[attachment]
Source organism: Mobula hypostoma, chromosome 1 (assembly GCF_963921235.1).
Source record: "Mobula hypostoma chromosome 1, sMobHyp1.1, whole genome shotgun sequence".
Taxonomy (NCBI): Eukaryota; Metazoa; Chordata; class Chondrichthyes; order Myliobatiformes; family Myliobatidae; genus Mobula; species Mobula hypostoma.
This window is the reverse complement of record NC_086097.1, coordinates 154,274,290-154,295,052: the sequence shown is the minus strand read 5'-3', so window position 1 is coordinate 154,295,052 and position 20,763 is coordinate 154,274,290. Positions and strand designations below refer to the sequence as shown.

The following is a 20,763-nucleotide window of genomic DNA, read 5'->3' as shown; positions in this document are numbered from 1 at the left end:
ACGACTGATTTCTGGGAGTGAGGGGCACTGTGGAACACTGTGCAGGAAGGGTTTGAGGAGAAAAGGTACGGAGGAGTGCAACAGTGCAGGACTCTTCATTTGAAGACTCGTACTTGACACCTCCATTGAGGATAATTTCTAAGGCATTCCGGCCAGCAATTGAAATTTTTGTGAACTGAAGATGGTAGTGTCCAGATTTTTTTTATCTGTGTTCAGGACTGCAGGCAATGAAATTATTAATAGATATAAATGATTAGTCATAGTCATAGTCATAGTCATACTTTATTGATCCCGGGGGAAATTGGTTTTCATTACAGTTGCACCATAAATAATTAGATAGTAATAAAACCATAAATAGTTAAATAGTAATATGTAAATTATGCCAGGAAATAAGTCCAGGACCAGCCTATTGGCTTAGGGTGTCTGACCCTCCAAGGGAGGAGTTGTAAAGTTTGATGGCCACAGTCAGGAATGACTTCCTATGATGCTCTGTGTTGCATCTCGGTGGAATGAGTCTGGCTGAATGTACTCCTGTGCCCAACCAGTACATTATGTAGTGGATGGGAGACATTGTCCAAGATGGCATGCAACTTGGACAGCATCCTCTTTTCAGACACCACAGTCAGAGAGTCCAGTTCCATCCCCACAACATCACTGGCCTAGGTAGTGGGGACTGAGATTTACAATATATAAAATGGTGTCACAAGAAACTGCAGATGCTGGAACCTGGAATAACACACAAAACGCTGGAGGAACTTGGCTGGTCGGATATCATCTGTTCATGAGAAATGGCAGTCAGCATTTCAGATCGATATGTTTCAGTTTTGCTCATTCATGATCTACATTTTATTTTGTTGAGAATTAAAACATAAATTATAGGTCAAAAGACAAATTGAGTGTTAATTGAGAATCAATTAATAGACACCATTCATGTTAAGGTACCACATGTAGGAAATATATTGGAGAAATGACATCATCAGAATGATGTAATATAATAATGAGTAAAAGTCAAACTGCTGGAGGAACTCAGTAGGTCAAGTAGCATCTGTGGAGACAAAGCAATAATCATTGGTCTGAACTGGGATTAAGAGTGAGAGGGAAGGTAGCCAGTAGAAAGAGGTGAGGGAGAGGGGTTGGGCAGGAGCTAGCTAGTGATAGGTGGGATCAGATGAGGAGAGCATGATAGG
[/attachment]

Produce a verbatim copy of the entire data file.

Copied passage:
Source organism: Mobula hypostoma, chromosome 1 (assembly GCF_963921235.1).
Source record: "Mobula hypostoma chromosome 1, sMobHyp1.1, whole genome shotgun sequence".
Taxonomy (NCBI): Eukaryota; Metazoa; Chordata; class Chondrichthyes; order Myliobatiformes; family Myliobatidae; genus Mobula; species Mobula hypostoma.
This window is the reverse complement of record NC_086097.1, coordinates 154,274,290-154,295,052: the sequence shown is the minus strand read 5'-3', so window position 1 is coordinate 154,295,052 and position 20,763 is coordinate 154,274,290. Positions and strand designations below refer to the sequence as shown.

The following is a 20,763-nucleotide window of genomic DNA, read 5'->3' as shown; positions in this document are numbered from 1 at the left end:
ACGACTGATTTCTGGGAGTGAGGGGCACTGTGGAACACTGTGCAGGAAGGGTTTGAGGAGAAAAGGTACGGAGGAGTGCAACAGTGCAGGACTCTTCATTTGAAGACTCGTACTTGACACCTCCATTGAGGATAATTTCTAAGGCATTCCGGCCAGCAATTGAAATTTTTGTGAACTGAAGATGGTAGTGTCCAGATTTTTTTTATCTGTGTTCAGGACTGCAGGCAATGAAATTATTAATAGATATAAATGATTAGTCATAGTCATAGTCATAGTCATACTTTATTGATCCCGGGGGAAATTGGTTTTCATTACAGTTGCACCATAAATAATTAGATAGTAATAAAACCATAAATAGTTAAATAGTAATATGTAAATTATGCCAGGAAATAAGTCCAGGACCAGCCTATTGGCTTAGGGTGTCTGACCCTCCAAGGGAGGAGTTGTAAAGTTTGATGGCCACAGTCAGGAATGACTTCCTATGATGCTCTGTGTTGCATCTCGGTGGAATGAGTCTGGCTGAATGTACTCCTGTGCCCAACCAGTACATTATGTAGTGGATGGGAGACATTGTCCAAGATGGCATGCAACTTGGACAGCATCCTCTTTTCAGACACCACAGTCAGAGAGTCCAGTTCCATCCCCACAACATCACTGGCCTAGGTAGTGGGGACTGAGATTTACAATATATAAAATGGTGTCACAAGAAACTGCAGATGCTGGAACCTGGAATAACACACAAAACGCTGGAGGAACTTGGCTGGTCGGATATCATCTGTTCATGAGAAATGGCAGTCAGCATTTCAGATCGATATGTTTCAGTTTTGCTCATTCATGATCTACATTTTATTTTGTTGAGAATTAAAACATAAATTATAGGTCAAAAGACAAATTGAGTGTTAATTGAGAATCAATTAATAGACACCATTCATGTTAAGGTACCACATGTAGGAAATATATTGGAGAAATGACATCATCAGAATGATGTAATATAATAATGAGTAAAAGTCAAACTGCTGGAGGAACTCAGTAGGTCAAGTAGCATCTGTGGAGACAAAGCAATAATCATTGGTCTGAACTGGGATTAAGAGTGAGAGGGAAGGTAGCCAGTAGAAAGAGGTGAGGGAGAGGGGTTGGGCAGGAGCTAGCTAGTGATAGGTGGGATCAGATGAGGAGAGCATGATAGG